.... all because of the labor movement! ( Except for the part about those towns named Union ...). Not one to let a suspicious insinuation lay fallow, Maddow dredged it up again several months later, on her show July 12 --
Wisconsin is a complex enough place with decidedly purple politics. It's expected to be a swing state in 2012, not breaking hard red or hard blue. But one thing is very clear about Wisconsin politics. It is a place where union rights matter so much that a lot of what we think of as the nation's union rights were born there. Seven protesters died in Wisconsin in 1886 facing down the governor then to get an eight-hour workday and what we now lovingly call the weekend. Wisconsin is also where they invented unemployment insurance and worker's comp. It's the birthplace of the American Federation of State, County and Municipal Employees, founded in Madison, Wisc., back in 1932. If labor lives anywhere (another map shown with arrows pointing to towns named Union) in this country, it lives in Wisconsin, it was born there. The state has seven separate towns that go by the name of Union -- Union, Wisc. Seven of 'em. You figure it out.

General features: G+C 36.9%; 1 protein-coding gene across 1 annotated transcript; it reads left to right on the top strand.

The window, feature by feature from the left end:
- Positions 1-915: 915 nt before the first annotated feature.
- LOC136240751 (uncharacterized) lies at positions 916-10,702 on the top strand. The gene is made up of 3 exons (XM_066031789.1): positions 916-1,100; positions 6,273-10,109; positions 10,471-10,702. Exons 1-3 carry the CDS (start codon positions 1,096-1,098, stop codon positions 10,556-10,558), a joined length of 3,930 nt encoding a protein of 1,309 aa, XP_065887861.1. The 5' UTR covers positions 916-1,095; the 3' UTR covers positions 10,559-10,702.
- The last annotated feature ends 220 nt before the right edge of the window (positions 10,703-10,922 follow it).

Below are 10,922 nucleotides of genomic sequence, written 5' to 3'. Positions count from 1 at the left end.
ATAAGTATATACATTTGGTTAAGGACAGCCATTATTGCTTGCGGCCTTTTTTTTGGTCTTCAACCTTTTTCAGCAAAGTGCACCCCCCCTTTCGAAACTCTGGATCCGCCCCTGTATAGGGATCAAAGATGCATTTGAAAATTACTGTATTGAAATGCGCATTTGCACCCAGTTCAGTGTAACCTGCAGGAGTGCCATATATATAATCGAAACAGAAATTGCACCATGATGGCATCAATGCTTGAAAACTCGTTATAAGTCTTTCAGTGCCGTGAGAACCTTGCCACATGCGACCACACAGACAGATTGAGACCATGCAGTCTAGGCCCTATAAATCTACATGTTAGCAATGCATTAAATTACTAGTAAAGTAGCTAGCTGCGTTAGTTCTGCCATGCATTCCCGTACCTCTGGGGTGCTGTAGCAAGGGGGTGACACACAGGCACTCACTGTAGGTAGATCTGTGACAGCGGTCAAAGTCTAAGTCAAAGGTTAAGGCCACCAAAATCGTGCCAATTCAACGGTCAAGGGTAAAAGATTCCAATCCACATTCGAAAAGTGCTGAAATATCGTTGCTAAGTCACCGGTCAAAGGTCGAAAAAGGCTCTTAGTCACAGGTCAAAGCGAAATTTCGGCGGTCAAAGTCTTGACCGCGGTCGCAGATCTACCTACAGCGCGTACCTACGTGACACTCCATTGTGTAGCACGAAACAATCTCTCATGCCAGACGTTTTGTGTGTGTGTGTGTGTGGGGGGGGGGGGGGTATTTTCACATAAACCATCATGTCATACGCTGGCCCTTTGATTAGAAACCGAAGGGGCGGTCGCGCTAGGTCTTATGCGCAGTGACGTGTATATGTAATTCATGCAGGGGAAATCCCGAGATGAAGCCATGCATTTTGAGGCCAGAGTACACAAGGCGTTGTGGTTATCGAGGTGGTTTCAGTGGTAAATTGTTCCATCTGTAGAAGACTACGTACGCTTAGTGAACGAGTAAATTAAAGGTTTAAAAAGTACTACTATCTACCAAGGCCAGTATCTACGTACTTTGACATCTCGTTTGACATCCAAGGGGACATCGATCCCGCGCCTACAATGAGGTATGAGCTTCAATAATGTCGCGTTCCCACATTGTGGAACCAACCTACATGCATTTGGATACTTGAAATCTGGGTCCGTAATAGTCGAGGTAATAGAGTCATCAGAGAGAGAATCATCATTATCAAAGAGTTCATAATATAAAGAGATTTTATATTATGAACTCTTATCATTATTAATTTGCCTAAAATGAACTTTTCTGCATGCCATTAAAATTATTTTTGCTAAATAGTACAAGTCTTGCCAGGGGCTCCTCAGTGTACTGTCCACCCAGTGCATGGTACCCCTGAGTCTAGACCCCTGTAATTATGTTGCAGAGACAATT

I mean, geez Louise, could it be more obvious -- all because of the labor movement! (Except, well, not exactly ...)
Over at RedState, a skeptical Barry Popik decided to contact the Wisconsin Historical Society and received this in response --
Dear Barry Popik,
According to the book, Civil towns of Wisconsin: a guide and index to Wisconsin's civil towns from 1821 to the present, compiled by Patricia G. Harrsch, Madison, Wis.: State Historical Society of Wisconsin, 1998, there were a number of towns named "Union" in Wisconsin, with their date of establishment:
Union (Burnett Co.) 8 Jan. 1918
Union (Crawford Co.) 18 Nov 1862. Vacated 19 Nov. 1874
Union (Door Co.) 15 Nov. 1865
Union (Eau Claire Co.) 5 Mar. 1872
Union (Jefferson Co.) 12 Feb. 1841. Vacated 21 Jan. 1846
Union (Pierce Co.) 15 Nov. 1861
Union (Rock Co.) 17 Feb. 1842
Union (Vernon Co.) 14 Nov. 1855
Union (Waupaca Co.) 19 Nov. 1857
Irene Hansen, the Wisconsin Historical Society reference librarian who responded to Popik's inquiry, cited a second book that lists another 10 municipalities in the state with variations of Union (Union Center, Union Church, Unity, etc.) in their names. Neither of the books "lists the origin of the town's name," Hansen wrote to Popik.
In his post, Popik pointed out that "the American labor union movement really began in the 1880s. Towns named 'Union' incorporated in 1841, 1842, 1855, 1862 and 1872 most likely have nothing at all to do with labor unions. The 1861, 1862, 1865 and 1872 dates probably indicate a Civil War 'Union' influence. (Union City, New Jersey, for example, was also named during this period).
"The Rachel Maddow Show has very lazy researchers, or likes to be dishonest with the viewer, or both," Popik concluded. "Either way, a correction is needed. There's not any evidence that Wisconsin named its towns 'Union' after labor unions".
Those seven towns will change their name to Oz before Maddow runs a correction on this one.